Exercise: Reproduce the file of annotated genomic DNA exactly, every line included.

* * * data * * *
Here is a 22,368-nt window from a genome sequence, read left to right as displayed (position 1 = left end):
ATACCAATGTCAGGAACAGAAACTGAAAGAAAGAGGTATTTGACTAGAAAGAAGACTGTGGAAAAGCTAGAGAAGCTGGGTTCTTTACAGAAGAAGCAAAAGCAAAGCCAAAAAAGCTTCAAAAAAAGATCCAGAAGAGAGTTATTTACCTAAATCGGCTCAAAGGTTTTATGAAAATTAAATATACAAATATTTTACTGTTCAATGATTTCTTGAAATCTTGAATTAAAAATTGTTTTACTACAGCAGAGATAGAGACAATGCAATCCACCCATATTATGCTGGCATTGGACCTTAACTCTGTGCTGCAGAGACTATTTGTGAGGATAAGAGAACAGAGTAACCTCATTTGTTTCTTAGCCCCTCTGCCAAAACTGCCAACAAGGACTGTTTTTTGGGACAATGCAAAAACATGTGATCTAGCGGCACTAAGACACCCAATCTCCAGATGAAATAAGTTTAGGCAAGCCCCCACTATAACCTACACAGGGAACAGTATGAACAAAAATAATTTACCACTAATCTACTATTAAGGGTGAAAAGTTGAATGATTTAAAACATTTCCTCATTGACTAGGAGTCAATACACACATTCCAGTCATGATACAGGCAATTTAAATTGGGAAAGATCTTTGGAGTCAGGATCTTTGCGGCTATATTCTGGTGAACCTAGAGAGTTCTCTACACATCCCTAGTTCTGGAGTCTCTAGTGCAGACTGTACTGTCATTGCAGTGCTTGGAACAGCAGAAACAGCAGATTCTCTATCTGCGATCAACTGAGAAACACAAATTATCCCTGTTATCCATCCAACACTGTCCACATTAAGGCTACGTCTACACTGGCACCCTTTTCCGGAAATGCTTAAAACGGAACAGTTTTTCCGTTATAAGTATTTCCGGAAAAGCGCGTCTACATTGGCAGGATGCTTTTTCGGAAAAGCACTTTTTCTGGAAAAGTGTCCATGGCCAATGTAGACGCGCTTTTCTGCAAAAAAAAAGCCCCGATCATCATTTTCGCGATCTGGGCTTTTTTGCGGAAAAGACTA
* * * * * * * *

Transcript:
Here is a 22,368-nt window from a genome sequence, read left to right as displayed (position 1 = left end):
ATACCAATGTCAGGAACAGAAACTGAAAGAAAGAGGTATTTGACTAGAAAGAAGACTGTGGAAAAGCTAGAGAAGCTGGGTTCTTTACAGAAGAAGCAAAAGCAAAGCCAAAAAAGCTTCAAAAAAAGATCCAGAAGAGAGTTATTTACCTAAATCGGCTCAAAGGTTTTATGAAAATTAAATATACAAATATTTTACTGTTCAATGATTTCTTGAAATCTTGAATTAAAAATTGTTTTACTACAGCAGAGATAGAGACAATGCAATCCACCCATATTATGCTGGCATTGGACCTTAACTCTGTGCTGCAGAGACTATTTGTGAGGATAAGAGAACAGAGTAACCTCATTTGTTTCTTAGCCCCTCTGCCAAAACTGCCAACAAGGACTGTTTTTTGGGACAATGCAAAAACATGTGATCTAGCGGCACTAAGACACCCAATCTCCAGATGAAATAAGTTTAGGCAAGCCCCCACTATAACCTACACAGGGAACAGTATGAACAAAAATAATTTACCACTAATCTACTATTAAGGGTGAAAAGTTGAATGATTTAAAACATTTCCTCATTGACTAGGAGTCAATACACACATTCCAGTCATGATACAGGCAATTTAAATTGGGAAAGATCTTTGGAGTCAGGATCTTTGCGGCTATATTCTGGTGAACCTAGAGAGTTCTCTACACATCCCTAGTTCTGGAGTCTCTAGTGCAGACTGTACTGTCATTGCAGTGCTTGGAACAGCAGAAACAGCAGATTCTCTATCTGCGATCAACTGAGAAACACAAATTATCCCTGTTATCCATCCAACACTGTCCACATTAAGGCTACGTCTACACTGGCACCCTTTTCCGGAAATGCTTAAAACGGAACAGTTTTTCCGTTATAAGTATTTCCGGAAAAGCGCGTCTACATTGGCAGGATGCTTTTTCGGAAAAGCACTTTTTCTGGAAAAGTGTCCATGGCCAATGTAGACGCGCTTTTCTGCAAAAAAAAAGCCCCGATCATCATTTTCGCGATCTGGGCTTTTTTGCGGAAAAGACTA